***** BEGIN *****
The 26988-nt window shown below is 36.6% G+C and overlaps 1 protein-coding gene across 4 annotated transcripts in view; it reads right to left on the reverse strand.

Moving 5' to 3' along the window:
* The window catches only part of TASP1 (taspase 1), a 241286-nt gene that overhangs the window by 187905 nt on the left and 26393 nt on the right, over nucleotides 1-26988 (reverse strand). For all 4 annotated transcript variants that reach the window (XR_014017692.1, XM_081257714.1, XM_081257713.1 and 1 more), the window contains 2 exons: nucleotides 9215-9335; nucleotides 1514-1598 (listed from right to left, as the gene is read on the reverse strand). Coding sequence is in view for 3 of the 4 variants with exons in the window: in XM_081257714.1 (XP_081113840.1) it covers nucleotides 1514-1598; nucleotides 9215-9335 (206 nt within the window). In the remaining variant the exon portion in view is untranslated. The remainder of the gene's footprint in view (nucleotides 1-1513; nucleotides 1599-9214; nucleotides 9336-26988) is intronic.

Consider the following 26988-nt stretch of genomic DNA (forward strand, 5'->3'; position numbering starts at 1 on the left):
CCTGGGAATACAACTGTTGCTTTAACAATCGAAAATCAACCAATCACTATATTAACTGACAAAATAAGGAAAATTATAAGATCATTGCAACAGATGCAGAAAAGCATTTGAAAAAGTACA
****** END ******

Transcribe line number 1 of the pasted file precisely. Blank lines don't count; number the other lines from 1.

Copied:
The 26988-nt window shown below is 36.6% G+C and overlaps 1 protein-coding gene across 4 annotated transcripts in view; it reads right to left on the reverse strand.